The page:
up the following calculation procedure:

YEAR 1:

	20*V0 + 20 = 40*V1

where V1 is the value of rice at the end of year 1. Substituting V0 = 1.5
kg/hr into the above equation and solving for V1 gives

	V1 = 1.25 kg/hr

YEAR 2:

	20*V1 + 20 = 40*V2

where V2 is the value of rice at the end of year 2. Substituting V1 = 1.25
kg/hr into the above equation and solving for V2 gives

	V2 = 1.125 kg/hr

Similarly, V3 = 1.0625 kg/hr, V4 = 1.03125 kg/hr, etc., and the iterations
gradually converge to 1 kg/hr, which was the ‘simultaneous’ solution.

Note that even for the unchanging economy examined above, the TSS value of
the rice changes from year to year. The question then becomes: Is this
possible? In our opinion, no, it is physically impossible.

Let us change the initial condition to V0 = 10 kg/hr. Then the
calculations give V1 = 5.5, V2 = 3.25, V3 = 2.125, V4 = 1.5625, V5 =
1.28125, V6 = 1.140625, etc. For V0 = 100 kg/hr, we get V1 = 50.5, V2 =
25.75, V3 = 13.375, V4 = 7.1875, V5 = 4.09375, V6 = 2.546875, etc.

The TSS iterations converge to 1 kg/hr but the more drastic the change in
technology between the period prior to year 1 and that after year 1, the
more years it takes for the value of the rice to ‘settle down’ or
converge. 

The TSS method of calculation is what is called ‘fixed point’ iteration
for solving equations in numerical analysis. There, the initial iterations
are discarded as being unrealistic (since the intermediate solutions do
not satisfy the equation) and only the final converged solution is
adopted. TSS does not have this escape route of discarding the
intermediate values since they assert that the value of a commodity which
appears both as input as output in a production process changes *during*
the production process. This assumption is then built into their
calculation procedure as we saw above. But even for an unchanging economy,
which would imply an unchanging SNLT, their procedure gives a perennially
changing value. This is physically untenable. 

The TSS concept of value also conflicts with the viewpoint of Marx. TSS
needs an initial value, V0, to start their calculation procedure. V0
enters into the determination of next year’s value, V1, and V1 determines
V2, and so on. That is V0, V1, V2, etc form a historical sequence with the
value in any particular year depending upon that of the previous years.
The values in the different production cycles are all coupled to one
another. But what will happen when the technology changes as it did in our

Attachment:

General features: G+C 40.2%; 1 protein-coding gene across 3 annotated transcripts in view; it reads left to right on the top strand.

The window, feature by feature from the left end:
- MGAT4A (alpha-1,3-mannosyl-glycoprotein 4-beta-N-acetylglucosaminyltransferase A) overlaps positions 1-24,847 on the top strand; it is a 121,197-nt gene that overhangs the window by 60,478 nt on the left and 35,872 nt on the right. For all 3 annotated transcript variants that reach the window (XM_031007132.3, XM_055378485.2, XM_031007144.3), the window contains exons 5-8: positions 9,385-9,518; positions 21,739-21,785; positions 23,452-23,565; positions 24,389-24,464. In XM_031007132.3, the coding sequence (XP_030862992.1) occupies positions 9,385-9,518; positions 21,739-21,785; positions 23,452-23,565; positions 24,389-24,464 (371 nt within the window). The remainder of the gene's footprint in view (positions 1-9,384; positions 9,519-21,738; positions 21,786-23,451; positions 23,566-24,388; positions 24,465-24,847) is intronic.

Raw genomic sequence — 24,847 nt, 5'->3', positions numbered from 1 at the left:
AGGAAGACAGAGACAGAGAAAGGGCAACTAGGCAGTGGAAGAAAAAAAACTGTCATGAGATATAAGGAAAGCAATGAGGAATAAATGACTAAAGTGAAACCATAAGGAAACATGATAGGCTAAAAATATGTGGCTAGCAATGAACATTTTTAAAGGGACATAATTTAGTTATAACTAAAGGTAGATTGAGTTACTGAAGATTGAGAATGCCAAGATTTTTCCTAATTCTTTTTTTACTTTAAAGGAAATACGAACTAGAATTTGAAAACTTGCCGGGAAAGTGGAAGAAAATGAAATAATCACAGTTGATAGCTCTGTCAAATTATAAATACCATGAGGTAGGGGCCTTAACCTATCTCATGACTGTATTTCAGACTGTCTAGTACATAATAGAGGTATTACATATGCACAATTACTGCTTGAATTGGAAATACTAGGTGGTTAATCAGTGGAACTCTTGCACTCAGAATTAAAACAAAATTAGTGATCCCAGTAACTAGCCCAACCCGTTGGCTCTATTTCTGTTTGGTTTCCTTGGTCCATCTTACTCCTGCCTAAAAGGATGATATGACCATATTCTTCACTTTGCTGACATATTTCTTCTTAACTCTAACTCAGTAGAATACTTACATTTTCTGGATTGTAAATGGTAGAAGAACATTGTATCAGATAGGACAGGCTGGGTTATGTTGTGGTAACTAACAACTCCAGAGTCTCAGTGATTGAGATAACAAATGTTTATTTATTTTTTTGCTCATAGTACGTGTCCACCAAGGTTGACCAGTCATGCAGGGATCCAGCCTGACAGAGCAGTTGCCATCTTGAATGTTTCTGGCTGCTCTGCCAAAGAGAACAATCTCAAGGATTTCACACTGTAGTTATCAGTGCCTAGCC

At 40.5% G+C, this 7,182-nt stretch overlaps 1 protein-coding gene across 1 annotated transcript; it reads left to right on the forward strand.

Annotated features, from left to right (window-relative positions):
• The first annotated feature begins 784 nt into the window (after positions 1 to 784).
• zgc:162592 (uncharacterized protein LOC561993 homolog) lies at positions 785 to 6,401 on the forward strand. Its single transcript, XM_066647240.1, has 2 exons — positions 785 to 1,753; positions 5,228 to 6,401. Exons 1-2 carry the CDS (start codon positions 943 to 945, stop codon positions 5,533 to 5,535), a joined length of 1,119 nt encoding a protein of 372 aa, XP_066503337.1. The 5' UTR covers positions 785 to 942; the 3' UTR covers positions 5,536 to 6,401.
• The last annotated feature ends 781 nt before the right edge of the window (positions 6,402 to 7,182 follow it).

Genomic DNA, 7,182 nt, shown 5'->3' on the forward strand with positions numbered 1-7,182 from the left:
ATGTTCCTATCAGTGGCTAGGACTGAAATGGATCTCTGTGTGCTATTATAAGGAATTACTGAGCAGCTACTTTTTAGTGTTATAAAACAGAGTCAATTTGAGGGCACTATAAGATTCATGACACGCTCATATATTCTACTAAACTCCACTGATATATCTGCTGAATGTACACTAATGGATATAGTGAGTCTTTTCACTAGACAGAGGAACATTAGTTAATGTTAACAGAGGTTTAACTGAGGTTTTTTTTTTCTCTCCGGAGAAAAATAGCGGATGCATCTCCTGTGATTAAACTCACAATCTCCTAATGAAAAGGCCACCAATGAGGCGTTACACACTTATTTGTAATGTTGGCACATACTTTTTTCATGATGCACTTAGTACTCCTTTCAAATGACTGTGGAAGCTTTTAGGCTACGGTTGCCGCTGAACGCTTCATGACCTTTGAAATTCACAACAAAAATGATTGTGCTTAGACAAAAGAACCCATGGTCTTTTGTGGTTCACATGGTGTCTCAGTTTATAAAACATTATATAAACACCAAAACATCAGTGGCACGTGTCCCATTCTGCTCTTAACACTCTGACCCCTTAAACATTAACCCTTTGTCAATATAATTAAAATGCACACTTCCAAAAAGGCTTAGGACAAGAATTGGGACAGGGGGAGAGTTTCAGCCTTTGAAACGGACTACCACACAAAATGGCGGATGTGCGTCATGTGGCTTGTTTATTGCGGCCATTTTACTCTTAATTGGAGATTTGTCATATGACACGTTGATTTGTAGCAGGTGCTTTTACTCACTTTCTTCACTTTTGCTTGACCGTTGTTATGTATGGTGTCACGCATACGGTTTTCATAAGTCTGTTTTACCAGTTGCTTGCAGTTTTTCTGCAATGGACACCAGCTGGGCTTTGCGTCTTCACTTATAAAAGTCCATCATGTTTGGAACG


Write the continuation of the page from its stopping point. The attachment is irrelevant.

example in the beginning of year 1? Unlike in the ‘simultaneous’
procedure, we saw that in TSS, V0 still enters into the calculation of V1.
This is a massive error, and we quote Marx here from Capital I [From
Chapter VIII, ‘Constant Capital and Variable Capital’] to substantiate our
point:

“The definition of constant capital given above by no means excludes the
possibility of a change of value in its elements. Suppose the price of
cotton to be one day sixpence a pound, and the next day, in consequence of
a failure of the cotton crop, a shilling a pound. Each pound of the cotton
bought at sixpence, and worked up after the rise in value, transfers to
the product a value of one shilling; and the cotton already spun before
the rise, and perhaps circulating in the market as yarn, likewise
transfers to the product twice its, original value…….. The change of value
in the case we have been considering, originates, not in the process in
which the cotton plays the part of a means of production, and in which it
therefore functions as constant capital, but in the process in which the
cotton itself is produced. The value of a commodity, it. is true, is
determined by the quantity of labour contained in it, but this quantity is
itself limited by social conditions. If the time socially necessary for
the production of any commodity alters — and a given weight of cotton
represents, after a bad harvest, more labour than after a good one — all
previously existing commodities of the same class are affected, because
they are, as it were, only individuals of the species, and their value at
any given time is measured by the labour socially necessary, i.e., by the
labour necessary for their production under the then existing social
conditions. 

As the value of the raw material may change, so, too, may that of the
instruments of labour, of the machinery, &c., employed in the process; and
consequently that portion of the value of the product transferred to it
from them, may also change. If in consequence of a new invention,
machinery of a particular kind can be produced by a diminished expenditure
of labour, the old machinery becomes depreciated more or less, and
consequently transfers so much less value to the product. “ 
>From the above, it is absolutely clear that Marx ‘s concept of value does
not involve a historical sequence. The value of a commodity is the SNLT
(expressed as a sum of money) under current technical conditions, not past
technology.  

(To be continued)